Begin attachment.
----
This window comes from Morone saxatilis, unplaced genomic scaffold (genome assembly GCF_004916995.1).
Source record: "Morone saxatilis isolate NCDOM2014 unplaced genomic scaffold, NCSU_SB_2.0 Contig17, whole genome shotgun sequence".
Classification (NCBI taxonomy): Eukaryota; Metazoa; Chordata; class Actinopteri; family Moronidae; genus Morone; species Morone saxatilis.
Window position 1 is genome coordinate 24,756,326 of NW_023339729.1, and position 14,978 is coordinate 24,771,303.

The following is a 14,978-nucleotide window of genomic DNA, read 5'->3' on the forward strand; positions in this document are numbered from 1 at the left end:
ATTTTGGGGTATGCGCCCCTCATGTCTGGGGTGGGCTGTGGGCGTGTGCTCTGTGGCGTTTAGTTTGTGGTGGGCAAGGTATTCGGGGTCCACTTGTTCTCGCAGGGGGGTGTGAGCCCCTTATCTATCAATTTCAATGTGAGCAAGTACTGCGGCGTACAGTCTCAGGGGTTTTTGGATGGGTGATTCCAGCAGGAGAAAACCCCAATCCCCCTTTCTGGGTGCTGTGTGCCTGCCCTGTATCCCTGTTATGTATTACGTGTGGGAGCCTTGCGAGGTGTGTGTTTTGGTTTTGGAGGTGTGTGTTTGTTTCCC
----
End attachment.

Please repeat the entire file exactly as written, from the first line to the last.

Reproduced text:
This window comes from Morone saxatilis, unplaced genomic scaffold (genome assembly GCF_004916995.1).
Source record: "Morone saxatilis isolate NCDOM2014 unplaced genomic scaffold, NCSU_SB_2.0 Contig17, whole genome shotgun sequence".
Classification (NCBI taxonomy): Eukaryota; Metazoa; Chordata; class Actinopteri; family Moronidae; genus Morone; species Morone saxatilis.
Window position 1 is genome coordinate 24,756,326 of NW_023339729.1, and position 14,978 is coordinate 24,771,303.

The following is a 14,978-nucleotide window of genomic DNA, read 5'->3' on the forward strand; positions in this document are numbered from 1 at the left end:
ATTTTGGGGTATGCGCCCCTCATGTCTGGGGTGGGCTGTGGGCGTGTGCTCTGTGGCGTTTAGTTTGTGGTGGGCAAGGTATTCGGGGTCCACTTGTTCTCGCAGGGGGGTGTGAGCCCCTTATCTATCAATTTCAATGTGAGCAAGTACTGCGGCGTACAGTCTCAGGGGTTTTTGGATGGGTGATTCCAGCAGGAGAAAACCCCAATCCCCCTTTCTGGGTGCTGTGTGCCTGCCCTGTATCCCTGTTATGTATTACGTGTGGGAGCCTTGCGAGGTGTGTGTTTTGGTTTTGGAGGTGTGTGTTTGTTTCCC